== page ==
The former presidents were not about to let Tyler, or the nation, forget it.  Andrew Jackson derided Tyler as the “imbecile in the Executive Chair.”  John Quincy Adams, finding in rare agreement with his old nemesis, blasted the new president as “a political sectarian of the slave driving, Virginian, Jeffersonian school, with all the interests and passions and vices of slavery rooted in his moral and political constitution.”  Adams lamented that Harrison’s death had brought “a man never thought for it by anybody” to the presidency.  Many feared that Tyler would simply be steamrolled by Congress, led by perpetual presidential striver Henry Clay of Kentucky, then a U.S. Senator.  They believed that Tyler lacked the strength of character to deal with the nation’s roiled factions.

They were wrong.  When Tyler arrived in Washington, he seized command.  Tyler tolerated no debate over whether he was the acting president.  He was president in word and deed.  Tyler immediately convened Harrison’s cabinet, declaring that he was not the vice-president acting as president.  He was the President of the United States, possessing the office and all its attendant powers.  Secretary of State Webster, himself one of the other great presidential strivers of pre-Civil War America, told Tyler that President Harrison and the cabinet had cast equal votes in reaching decisions and that the majority had ruled.  Webster did not, of course, explain what decisions had been made by Harrison in the month of his presidency that he had spent on his deathbed.  Tyler firmly rejected the “democratic” cabinet.  He advised the Cabinet that he was very glad to have them. They were a true assemblage of able statesman.  But he would never consent to being dictated to.  He was the President of the United States, and he would be responsible for his administration.  Tyler told the Cabinet he wished them to stay in their posts, but if they would not accept what he said, he would gladly accept their resignations.  No one resigned.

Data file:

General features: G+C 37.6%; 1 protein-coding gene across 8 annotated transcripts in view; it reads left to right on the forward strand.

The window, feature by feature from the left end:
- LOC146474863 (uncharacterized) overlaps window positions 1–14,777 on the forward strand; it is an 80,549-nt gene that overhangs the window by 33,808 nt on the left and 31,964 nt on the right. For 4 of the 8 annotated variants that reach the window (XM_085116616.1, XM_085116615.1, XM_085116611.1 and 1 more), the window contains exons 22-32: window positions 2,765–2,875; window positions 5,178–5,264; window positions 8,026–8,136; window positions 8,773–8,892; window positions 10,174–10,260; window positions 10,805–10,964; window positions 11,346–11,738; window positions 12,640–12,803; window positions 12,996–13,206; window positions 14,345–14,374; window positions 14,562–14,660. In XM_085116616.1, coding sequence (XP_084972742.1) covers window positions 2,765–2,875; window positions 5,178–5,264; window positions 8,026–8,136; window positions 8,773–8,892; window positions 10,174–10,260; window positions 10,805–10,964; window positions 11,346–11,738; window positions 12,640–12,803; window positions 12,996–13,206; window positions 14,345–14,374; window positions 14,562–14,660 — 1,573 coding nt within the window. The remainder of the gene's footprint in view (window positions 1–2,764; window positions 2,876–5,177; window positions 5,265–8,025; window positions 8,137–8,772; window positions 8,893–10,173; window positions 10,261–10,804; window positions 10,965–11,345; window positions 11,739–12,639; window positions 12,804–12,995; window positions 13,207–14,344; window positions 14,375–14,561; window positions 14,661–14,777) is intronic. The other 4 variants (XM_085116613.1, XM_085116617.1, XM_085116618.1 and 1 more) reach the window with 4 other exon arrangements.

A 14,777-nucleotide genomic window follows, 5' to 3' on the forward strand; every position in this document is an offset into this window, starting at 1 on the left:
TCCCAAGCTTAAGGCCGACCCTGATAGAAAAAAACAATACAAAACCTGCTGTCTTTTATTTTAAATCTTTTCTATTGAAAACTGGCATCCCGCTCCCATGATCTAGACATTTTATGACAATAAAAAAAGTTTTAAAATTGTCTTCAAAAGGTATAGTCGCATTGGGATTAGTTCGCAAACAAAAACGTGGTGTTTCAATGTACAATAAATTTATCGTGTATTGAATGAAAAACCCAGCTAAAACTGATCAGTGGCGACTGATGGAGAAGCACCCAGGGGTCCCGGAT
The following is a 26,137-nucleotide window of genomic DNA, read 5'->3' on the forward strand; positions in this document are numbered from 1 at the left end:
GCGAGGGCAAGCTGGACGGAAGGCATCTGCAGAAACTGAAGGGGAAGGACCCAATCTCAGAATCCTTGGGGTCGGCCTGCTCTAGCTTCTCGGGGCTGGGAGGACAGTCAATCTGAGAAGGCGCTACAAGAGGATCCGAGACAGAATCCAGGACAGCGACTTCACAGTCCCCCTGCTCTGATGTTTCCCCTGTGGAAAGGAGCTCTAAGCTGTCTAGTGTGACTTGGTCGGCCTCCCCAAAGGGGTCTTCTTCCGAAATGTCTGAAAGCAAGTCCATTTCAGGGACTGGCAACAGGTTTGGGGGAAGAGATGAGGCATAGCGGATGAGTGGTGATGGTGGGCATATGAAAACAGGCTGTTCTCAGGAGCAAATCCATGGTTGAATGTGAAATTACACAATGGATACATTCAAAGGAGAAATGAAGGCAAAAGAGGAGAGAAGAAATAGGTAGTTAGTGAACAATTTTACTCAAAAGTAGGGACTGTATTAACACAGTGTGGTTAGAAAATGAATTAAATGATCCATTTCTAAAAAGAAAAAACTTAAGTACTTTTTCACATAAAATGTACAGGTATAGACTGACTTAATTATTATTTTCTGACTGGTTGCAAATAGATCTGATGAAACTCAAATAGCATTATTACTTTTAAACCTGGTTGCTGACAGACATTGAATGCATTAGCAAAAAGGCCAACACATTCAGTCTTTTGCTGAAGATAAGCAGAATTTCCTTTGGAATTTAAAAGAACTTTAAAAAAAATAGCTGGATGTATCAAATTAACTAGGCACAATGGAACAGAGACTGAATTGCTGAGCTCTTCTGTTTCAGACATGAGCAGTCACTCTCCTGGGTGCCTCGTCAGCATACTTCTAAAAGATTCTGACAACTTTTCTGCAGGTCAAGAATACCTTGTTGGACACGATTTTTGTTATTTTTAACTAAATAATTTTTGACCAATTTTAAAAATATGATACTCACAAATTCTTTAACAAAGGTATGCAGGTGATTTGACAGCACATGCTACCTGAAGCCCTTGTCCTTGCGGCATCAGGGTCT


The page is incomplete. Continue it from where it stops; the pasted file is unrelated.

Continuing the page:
More powerful than any person

Webster suggested that Tyler take the Oath of Office as President to quell any uncertainties.  Tyler asserted that it was unnecessary. He believed that the oath he had sworn as Vice-President was sufficient.  However, he saw the wisdom in putting the nation’s doubts to rest.  William Branch, Chief Justice of the United States Circuit Court of the District of Columbia, was summoned.  Tyler took care to advise Judge Branch that he was qualified to assume the presidency with no further oath, but asked that the judge administer it to him again, “as doubts may arise and for the greater caution.”  The Presidential Oath was administered. 

One of the more enduring attributes of the American Republic is the idea that no one is indispensible to its functioning.  Presidents, Generals, Senators, and Governors come and go. The Republic marches on.  George Washington set the tone by leaving the presidency after two terms in office.  And thanks to John Tyler, the nation knew that if a president should leave office before his term expired, the Republic’s leadership could change hands between elections, even arguably moving from one political party to another, without unrest in the streets, or shots being fired.  It would happen simply by operation of the Constitution and the laws of the land.


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William’s previous pieces have been on George Washington (link here), John Adams (link here), Thomas Jefferson (link here), James Madison (link here), James Monroe (link here), John Quincy Adams (link here), Andrew Jackson (link here), Martin Van Buren (link here), and William Henry Harrison (link here).


Gary May.  John Tyler: The American Presidents Series: the 10th President: 1841-1845 (Times Books, 2008).

Witcover, Jules.  Party of the People: A History of the Democrats (Random House 2003).

Schlesinger, Arthur M., ed. Running for President, the Candidates and Their Images: 1789-1896.

Miller Center of the University of Virginia: U.S. Presidents series: John Tyler (